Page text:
So, running out of T2 I noticed I’m missing something… RACE BELT, I sprint back ask the kind marshalls do you still have my bag 274? Yes they do, I rummage through it and they get rid of my bag and I gallop off.
The run was wet and littered with puddles, I complete my first lap of the lake and start my first out and back section, cheered on by my uncle and father that had made it to see me. I make the turn point to an aid station, in need of some food as I could not take any more gels and there I re-found the love for Jaffa cakes, they saved my day. Every aid station I had 2 or 3. I return to the lake for the second lap and here a voice from the other side “COME ON DAN ELLIS” thinking to myself,’ hell someone has awesome eye sight.’ I get to the other side and find the one and only Steve Clark and Steve Beevers cheering me on again. One thing Clark said to me that stuck all the way round the run is “keep the mind strong Dan and work, come on this is where it counts”.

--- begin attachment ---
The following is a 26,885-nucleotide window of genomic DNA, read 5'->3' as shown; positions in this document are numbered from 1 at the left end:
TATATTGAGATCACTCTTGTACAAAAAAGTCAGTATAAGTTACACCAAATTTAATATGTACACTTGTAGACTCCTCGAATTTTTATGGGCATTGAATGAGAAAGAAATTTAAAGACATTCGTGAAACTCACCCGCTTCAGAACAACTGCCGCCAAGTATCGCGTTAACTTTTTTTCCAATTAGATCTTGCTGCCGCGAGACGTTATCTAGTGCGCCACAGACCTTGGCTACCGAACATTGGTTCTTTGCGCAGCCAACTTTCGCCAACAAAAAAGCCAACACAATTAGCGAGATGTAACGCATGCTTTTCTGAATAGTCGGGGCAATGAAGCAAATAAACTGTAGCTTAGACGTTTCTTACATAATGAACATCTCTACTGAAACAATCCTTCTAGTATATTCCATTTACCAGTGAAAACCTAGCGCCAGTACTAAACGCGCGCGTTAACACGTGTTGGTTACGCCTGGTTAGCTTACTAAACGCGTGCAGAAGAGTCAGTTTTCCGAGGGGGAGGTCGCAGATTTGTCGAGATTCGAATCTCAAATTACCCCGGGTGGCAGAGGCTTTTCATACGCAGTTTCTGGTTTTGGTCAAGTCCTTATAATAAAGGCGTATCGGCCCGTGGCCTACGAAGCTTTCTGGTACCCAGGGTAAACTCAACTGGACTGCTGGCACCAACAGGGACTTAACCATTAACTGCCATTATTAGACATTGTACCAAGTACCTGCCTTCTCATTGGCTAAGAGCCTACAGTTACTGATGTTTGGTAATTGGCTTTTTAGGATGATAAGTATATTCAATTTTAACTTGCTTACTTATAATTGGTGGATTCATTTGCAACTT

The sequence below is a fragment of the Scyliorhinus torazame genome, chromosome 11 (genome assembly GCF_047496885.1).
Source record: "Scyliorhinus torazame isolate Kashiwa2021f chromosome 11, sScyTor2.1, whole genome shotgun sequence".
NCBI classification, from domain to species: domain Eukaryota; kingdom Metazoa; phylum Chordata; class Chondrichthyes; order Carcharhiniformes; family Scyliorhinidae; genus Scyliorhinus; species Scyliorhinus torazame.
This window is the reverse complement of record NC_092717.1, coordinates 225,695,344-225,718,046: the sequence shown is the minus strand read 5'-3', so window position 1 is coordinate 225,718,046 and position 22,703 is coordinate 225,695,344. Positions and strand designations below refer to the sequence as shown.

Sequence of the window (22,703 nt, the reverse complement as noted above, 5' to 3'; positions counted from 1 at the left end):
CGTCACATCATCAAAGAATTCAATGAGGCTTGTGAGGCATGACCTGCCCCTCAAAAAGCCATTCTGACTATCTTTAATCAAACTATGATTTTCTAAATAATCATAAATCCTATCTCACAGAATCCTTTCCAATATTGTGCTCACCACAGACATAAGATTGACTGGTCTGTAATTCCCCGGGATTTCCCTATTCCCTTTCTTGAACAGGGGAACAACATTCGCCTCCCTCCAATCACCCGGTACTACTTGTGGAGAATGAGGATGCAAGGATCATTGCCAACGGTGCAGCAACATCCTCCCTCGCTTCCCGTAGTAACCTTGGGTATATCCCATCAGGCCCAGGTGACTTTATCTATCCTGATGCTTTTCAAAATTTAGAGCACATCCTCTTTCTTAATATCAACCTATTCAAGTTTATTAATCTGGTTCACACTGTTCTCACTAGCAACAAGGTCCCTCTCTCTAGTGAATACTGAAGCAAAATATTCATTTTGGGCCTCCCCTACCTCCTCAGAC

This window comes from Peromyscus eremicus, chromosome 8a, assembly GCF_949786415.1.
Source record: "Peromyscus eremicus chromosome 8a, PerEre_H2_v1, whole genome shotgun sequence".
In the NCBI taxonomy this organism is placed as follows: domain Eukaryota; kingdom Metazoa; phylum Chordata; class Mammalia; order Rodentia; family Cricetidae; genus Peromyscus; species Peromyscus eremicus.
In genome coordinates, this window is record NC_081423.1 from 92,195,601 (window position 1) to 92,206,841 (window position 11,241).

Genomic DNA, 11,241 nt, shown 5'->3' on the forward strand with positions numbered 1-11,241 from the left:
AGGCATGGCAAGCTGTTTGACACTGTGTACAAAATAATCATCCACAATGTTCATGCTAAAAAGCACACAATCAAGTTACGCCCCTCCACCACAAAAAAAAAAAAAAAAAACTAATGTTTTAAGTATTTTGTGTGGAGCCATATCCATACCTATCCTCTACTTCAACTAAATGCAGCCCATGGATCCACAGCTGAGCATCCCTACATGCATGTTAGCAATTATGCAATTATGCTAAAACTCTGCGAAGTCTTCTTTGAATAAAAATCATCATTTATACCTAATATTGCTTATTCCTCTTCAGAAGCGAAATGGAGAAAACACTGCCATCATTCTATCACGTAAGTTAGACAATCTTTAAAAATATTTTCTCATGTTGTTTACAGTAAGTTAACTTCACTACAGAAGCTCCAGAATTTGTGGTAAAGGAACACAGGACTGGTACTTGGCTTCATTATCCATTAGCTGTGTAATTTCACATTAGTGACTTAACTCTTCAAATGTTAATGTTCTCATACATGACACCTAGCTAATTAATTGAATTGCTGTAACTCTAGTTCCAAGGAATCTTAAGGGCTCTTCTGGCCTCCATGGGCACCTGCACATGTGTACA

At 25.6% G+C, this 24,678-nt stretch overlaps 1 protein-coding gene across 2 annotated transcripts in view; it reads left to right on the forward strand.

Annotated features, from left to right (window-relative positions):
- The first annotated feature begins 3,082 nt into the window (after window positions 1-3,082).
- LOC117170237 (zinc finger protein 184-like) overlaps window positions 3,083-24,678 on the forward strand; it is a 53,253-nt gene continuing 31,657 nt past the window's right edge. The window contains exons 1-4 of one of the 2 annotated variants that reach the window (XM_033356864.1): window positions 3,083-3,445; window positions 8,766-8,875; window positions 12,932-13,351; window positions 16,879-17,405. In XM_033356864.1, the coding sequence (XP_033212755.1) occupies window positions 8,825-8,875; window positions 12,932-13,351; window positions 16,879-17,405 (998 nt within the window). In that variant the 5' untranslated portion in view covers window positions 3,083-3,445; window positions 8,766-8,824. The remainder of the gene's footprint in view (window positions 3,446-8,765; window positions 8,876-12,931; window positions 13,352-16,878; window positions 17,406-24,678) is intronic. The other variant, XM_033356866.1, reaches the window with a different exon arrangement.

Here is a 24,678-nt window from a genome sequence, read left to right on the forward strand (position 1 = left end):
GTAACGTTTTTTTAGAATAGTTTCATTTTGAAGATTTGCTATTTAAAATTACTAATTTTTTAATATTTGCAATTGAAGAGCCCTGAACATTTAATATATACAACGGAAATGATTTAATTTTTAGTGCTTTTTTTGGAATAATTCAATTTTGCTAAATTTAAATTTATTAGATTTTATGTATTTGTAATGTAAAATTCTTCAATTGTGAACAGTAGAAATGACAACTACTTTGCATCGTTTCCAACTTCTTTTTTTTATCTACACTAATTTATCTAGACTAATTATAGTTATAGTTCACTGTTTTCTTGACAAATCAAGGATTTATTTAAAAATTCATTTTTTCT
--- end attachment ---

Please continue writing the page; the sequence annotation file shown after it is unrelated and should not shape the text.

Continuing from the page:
I plod on as the rain persists, and I’m wet through to the skin. I’m tired of dodging puddles so sod it straight through I go. Time to dig deep, last two laps now. Lap 3 done, now a three quarter lap, half done only 1k to go. I muster everything, holding a moderate pace. 500 to go! I lift the pace 300 to go I hold my lifted pace, the carpet is there at my feet I see the finish… a final look over my shoulder to see if anyone Is there.. There is no-one, one final kick and kick hard and I am there
I AM AN OUTLAW…
I could not have done any of this without Steve Clark, pushed me to my old limits and now I must discover my new limit, what is next? Well, I shall have to see, but one thing shall remain, I shall remain part of ‘Off That Couch Fitness’ for as long as I possibly can.